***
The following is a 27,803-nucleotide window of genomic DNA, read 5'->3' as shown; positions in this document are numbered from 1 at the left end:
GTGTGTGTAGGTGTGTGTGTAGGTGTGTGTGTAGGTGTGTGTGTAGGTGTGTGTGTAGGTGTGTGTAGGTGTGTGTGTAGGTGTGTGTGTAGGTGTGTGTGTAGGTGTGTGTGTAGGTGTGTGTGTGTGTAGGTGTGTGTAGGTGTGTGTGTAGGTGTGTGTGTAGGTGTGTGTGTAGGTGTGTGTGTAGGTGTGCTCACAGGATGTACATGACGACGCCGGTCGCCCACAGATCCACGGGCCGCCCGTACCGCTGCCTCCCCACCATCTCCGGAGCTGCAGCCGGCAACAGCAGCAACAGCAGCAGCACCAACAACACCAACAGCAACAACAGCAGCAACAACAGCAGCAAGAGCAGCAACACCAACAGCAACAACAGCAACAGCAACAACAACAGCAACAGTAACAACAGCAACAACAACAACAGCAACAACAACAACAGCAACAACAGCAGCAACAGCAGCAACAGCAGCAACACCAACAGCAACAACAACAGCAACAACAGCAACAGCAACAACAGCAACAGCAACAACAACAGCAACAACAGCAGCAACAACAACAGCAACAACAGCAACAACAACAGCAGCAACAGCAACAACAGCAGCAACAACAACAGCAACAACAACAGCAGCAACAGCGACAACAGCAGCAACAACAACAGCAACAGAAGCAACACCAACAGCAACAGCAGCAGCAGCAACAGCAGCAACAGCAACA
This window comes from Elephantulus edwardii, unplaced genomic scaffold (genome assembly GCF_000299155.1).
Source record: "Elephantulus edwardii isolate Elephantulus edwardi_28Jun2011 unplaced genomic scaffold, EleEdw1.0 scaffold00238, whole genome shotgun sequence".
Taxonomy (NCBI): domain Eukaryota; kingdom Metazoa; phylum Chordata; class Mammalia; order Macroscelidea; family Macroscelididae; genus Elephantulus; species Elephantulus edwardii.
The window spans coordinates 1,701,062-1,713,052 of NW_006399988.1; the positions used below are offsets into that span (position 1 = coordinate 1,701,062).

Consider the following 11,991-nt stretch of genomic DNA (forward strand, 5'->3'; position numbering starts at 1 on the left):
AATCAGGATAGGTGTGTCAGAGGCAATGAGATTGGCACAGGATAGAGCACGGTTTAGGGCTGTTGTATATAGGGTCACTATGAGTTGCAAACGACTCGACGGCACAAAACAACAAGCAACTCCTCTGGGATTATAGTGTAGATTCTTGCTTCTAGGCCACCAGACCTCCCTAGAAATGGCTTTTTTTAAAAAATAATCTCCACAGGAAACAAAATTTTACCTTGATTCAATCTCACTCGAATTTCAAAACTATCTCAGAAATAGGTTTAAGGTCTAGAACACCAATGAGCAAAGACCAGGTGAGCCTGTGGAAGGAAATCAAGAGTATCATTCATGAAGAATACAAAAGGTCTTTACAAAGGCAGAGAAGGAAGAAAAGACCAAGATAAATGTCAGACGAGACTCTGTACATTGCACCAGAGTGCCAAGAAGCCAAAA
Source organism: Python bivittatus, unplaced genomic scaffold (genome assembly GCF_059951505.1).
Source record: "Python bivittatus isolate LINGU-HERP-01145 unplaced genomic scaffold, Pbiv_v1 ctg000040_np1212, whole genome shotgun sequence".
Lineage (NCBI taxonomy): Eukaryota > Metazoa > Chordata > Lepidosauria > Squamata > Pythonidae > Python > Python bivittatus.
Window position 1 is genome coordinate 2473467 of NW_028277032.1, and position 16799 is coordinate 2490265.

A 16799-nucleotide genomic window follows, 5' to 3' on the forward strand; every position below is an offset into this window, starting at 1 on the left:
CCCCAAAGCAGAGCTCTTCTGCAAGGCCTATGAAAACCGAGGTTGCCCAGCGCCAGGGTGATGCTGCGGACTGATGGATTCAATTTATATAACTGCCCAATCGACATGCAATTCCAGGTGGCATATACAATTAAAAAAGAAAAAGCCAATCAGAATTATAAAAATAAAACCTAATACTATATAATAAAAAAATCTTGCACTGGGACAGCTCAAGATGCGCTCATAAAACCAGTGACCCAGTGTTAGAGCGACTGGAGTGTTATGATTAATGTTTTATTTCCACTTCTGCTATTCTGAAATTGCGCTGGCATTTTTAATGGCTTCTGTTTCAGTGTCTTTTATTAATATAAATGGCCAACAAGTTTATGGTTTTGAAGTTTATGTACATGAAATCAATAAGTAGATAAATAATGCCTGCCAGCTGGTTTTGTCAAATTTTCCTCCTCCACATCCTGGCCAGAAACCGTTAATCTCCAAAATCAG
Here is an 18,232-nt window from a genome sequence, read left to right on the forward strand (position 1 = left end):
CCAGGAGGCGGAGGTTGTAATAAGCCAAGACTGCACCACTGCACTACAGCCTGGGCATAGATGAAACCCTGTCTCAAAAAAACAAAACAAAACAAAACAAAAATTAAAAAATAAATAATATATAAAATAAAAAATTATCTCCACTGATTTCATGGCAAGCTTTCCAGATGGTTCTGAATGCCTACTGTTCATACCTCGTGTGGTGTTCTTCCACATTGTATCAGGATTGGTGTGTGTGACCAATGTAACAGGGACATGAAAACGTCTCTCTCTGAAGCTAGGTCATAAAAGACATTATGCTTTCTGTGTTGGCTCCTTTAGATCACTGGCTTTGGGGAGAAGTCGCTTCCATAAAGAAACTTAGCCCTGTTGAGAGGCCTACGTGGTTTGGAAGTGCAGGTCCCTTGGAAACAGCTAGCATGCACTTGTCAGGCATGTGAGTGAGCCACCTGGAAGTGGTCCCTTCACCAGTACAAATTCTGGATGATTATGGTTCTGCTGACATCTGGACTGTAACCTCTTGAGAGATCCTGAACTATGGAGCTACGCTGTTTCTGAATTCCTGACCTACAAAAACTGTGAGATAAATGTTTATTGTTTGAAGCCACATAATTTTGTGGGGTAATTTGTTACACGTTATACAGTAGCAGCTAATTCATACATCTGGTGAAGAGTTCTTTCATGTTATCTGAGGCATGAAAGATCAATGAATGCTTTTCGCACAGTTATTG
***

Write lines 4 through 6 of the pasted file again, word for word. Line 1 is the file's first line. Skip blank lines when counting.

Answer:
Source record: "Elephantulus edwardii isolate Elephantulus edwardi_28Jun2011 unplaced genomic scaffold, EleEdw1.0 scaffold00238, whole genome shotgun sequence".
Taxonomy (NCBI): domain Eukaryota; kingdom Metazoa; phylum Chordata; class Mammalia; order Macroscelidea; family Macroscelididae; genus Elephantulus; species Elephantulus edwardii.
The window spans coordinates 1,701,062-1,713,052 of NW_006399988.1; the positions used below are offsets into that span (position 1 = coordinate 1,701,062).